2011 Cayuse "En Cerise" Walla Walla Valley Syrah

SKU #1151104 98 points Wine Enthusiast

 The immediate impression is of savory umami aromas pierced with pine needle and sage highlights. Red and black licorice, along with sweet cured meats, bring complexity to fruit flavors of berry, cherry and plum. Toss in Provençal spices, coffee grounds and the classic Cayuse earthiness that continues through a deep, firm, beautifully defined finish. *Cellar Selection* (PG)  (2/2015)

96 points Robert Parker's Wine Advocate

 Made from 100% Syrah, the 2011 Syrah En Cerise is similarly styled, with perfumed black cherry, plum, violets, spring flowers and salty minerality giving way to a seamless, thrillingly pure Syrah that has full-bodied richness, no hard edges and fine tannin. It too will be better in another couple of years and evolve for 15 years or more. (JD)  (6/2014)

94 points Stephen Tanzer's International Wine Cellar

 Bright medium ruby-red. Dark raspberry, smoke, brown spices and crushed herbs on the nose; distinctly darker than the Cailloux, the way the Cote Brune is darker than the Cote Blonde in Cote-Rotie. Boasts outstanding thickness and spiciness on the palate; wonderfully sweet, lush and saline, with its pepper and spice elements gaining strength in the glass. (ST) 94+  (12/2014)

94 points Wine Spectator

 Packs a wallop of black cherry and blueberry flavors into a structure of unexpected transparency, hinting at black olive and pepper notes as the finish lingers easily. Shows grace and power. (HS)  (8/2014)

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Price: $119.99
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Varietal:

Shiraz/Syrah

- One of France's noblest black grape varieties, Syrah is known for its intense and distinctive perfume reminiscent of briar fruit, tar, spice and black pepper and its firm structure. One of few black grape varietals frequently vinified on its own, the best examples of Syrah come from the Northern Rhône, particularly Hermitage, but also Côte-Rôtie, Cornas, Crozes-Hermitage and St-Joseph. These wines are very astringent in their youth, though some Crozes-Hermitage and St-Joseph can be enjoyed young, relatively speaking. Given the requisite patience, though, these wines can reveal amazing complexity and secondary fruit characteristics like plum and blackcurrant as well as subtle hints of smoke and flowers. In the Southern Rhône, Syrah is used to add structure and complexity to wines dominated by Grenache and complemented by Mourvèdre, like the more immediately drinkable Côte du Rhônes, as well as the long-lived wines of Châteauneuf-du-Pape. In recent years, plantings of Syrah have spread throughout the Languedoc-Roussillon where it is produced on its own or blended with other varietals. Outside of France, the most important Syrah growing country is easily Australia, where it is called Shiraz. Quality levels here depend greatly on yields and geography, and the wines range from bold, fruity and easy-drinking to intense and ageable, like the famed Penfolds Grange. Often bottled on its own, in Australia Syrah is also can be blended with Grenache and Mourvèdre, as in the Southern Rhône, and is increasingly combined with Cabernet Sauvignon. Syrah has also been steadily increasing in popularity in California, thanks to a group of advocates called the Rhône Rangers. Its most successful iterations come from the Central and Sonoma Coasts, where winemakers are pushing boundaries and creating some incredible wines. In recent years Syrah has also found a number of proponents in Washington State, which is definitely a region to watch for this variety.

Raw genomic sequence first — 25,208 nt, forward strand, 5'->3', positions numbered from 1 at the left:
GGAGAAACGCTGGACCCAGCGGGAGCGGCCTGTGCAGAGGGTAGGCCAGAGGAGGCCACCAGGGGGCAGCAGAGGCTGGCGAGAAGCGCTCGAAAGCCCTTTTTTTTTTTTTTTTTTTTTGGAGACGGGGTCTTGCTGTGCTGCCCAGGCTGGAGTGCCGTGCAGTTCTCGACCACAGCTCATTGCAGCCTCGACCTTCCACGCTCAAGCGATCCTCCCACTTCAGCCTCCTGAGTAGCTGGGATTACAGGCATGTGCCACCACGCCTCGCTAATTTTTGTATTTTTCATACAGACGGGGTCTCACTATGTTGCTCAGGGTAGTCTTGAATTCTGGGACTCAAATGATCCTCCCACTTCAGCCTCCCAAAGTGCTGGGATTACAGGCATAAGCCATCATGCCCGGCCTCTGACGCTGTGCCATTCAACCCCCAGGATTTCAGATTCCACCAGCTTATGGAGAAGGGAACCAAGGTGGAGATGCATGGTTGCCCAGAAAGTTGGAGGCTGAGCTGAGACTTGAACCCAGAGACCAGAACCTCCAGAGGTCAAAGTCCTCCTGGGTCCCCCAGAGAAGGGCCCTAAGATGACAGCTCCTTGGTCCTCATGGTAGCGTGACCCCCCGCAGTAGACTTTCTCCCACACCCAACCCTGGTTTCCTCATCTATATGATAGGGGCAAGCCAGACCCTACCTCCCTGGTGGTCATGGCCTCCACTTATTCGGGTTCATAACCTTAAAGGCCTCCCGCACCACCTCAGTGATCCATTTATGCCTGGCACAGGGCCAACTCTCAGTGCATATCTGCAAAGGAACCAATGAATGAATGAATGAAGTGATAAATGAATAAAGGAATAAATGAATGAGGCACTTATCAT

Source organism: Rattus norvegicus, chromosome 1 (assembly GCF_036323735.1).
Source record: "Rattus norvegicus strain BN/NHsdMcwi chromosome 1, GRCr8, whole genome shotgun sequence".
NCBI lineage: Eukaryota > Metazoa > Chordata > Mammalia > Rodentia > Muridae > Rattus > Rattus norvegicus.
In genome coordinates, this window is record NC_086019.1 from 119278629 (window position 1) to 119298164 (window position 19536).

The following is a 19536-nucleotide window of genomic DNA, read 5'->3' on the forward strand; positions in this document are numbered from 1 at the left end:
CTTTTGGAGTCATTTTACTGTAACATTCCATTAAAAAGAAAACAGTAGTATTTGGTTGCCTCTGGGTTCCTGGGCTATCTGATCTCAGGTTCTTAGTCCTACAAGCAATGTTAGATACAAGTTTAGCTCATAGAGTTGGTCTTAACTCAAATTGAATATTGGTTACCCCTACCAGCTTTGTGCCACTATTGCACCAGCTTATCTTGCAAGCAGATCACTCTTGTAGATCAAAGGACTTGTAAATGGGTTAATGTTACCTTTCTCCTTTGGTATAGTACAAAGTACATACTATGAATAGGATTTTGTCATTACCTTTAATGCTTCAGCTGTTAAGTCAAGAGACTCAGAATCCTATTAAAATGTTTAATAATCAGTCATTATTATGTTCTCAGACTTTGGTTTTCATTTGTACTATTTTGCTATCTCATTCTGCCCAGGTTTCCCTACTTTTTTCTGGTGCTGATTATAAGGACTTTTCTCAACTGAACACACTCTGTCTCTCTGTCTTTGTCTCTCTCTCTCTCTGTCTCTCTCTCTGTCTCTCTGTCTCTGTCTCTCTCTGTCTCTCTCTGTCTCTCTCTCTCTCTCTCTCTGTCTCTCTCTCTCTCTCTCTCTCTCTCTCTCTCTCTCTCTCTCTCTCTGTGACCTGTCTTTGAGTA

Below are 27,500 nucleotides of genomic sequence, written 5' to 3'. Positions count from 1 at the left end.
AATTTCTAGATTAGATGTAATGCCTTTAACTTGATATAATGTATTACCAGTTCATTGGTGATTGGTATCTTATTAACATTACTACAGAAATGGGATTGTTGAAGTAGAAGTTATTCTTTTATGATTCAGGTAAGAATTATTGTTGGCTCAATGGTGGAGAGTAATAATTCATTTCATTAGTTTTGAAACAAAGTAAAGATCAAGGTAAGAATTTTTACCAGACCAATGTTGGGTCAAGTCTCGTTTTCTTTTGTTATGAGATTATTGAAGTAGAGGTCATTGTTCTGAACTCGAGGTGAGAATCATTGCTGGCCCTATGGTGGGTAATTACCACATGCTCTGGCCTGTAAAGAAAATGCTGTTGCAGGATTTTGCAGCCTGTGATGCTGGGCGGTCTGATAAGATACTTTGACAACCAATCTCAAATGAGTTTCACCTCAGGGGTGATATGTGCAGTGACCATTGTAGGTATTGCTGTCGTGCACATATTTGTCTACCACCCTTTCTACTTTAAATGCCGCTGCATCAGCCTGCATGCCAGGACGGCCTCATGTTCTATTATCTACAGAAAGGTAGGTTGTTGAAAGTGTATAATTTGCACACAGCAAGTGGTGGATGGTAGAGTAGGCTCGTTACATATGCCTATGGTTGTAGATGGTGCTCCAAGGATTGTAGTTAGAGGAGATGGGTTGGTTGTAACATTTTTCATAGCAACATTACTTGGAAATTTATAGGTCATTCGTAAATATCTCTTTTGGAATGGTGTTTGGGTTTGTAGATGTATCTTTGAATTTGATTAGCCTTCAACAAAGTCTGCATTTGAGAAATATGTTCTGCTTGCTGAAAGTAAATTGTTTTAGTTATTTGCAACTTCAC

Country:

United States

- When people consider domestic wine, they normally think about the state of California. The fine viticultural Region within California, including the Napa Valley, Sonoma, Santa Cruz Mountains, Mendocino and Santa Barbara, are capable of growing grapes of world-class quality. But there's plenty of fabulous wine coming from other states, too. Oregon, Washington and New York are also causing eyebrows (and glassware) to be raised around the world.
Sub-Region:

Washington

- Washington has become one of the most important wine producing states in the United States, and development continues to grow rapidly. In 1969, when California was exploding as a wine producer, Washington had only two wineries, but by 2000 that number had passed 100. Most of Washington's grape crop goes to uses other than wine. Merlot and Chardonnay have been the most successful in Washington. It's interesting to note that Washington's prime wine regions are located at 46° north, along the same latitude as the legendary French wine districts of Bordeaux and Burgundy. During the summer, Washington averages more than two hours more sunlight each day compared to California.